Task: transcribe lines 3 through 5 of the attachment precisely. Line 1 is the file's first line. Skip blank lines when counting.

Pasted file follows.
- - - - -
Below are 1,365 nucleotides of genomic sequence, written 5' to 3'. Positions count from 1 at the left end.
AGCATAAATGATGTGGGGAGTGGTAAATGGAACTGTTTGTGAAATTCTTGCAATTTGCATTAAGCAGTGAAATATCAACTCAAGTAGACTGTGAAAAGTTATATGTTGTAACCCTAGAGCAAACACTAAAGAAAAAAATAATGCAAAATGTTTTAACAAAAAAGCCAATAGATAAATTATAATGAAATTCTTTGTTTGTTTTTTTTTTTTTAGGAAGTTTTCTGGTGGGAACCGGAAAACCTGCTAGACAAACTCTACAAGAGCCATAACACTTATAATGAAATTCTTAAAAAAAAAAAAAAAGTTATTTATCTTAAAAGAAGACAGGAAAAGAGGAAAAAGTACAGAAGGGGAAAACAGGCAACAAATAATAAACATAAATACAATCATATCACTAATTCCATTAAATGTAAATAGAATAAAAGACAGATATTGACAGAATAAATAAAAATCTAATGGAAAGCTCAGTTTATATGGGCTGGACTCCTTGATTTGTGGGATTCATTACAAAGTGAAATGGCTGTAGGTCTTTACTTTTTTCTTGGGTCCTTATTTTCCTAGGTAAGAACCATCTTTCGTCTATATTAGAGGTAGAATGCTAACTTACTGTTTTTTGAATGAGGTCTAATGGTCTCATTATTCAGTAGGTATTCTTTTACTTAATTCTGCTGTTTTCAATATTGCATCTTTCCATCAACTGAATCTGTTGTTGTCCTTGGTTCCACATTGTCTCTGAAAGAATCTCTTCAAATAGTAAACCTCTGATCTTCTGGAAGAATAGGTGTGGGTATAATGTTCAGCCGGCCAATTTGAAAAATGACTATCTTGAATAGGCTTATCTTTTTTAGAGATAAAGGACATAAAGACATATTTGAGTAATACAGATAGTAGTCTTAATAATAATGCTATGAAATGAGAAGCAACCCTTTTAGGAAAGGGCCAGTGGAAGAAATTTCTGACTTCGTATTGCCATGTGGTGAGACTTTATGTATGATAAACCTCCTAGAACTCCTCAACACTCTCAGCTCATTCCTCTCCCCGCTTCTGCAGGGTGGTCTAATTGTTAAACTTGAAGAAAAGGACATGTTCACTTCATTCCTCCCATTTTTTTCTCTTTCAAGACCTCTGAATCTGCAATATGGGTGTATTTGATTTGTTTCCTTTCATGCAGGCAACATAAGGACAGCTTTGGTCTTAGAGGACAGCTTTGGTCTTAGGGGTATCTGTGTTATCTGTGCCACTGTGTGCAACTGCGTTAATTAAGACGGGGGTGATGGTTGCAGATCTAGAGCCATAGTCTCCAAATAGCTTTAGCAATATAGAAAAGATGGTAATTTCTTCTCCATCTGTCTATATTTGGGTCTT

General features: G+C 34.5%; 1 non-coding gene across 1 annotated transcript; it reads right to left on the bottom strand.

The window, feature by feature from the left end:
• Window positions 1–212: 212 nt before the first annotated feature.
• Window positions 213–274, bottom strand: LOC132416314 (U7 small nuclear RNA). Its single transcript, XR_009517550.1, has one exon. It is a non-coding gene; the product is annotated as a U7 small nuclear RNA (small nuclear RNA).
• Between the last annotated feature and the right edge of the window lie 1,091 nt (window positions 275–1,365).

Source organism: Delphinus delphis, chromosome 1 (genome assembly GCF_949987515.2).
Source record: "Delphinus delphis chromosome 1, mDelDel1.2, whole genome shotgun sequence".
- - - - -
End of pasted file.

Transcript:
General features: G+C 34.5%; 1 non-coding gene across 1 annotated transcript; it reads right to left on the bottom strand.

The window, feature by feature from the left end:
• Window positions 1–212: 212 nt before the first annotated feature.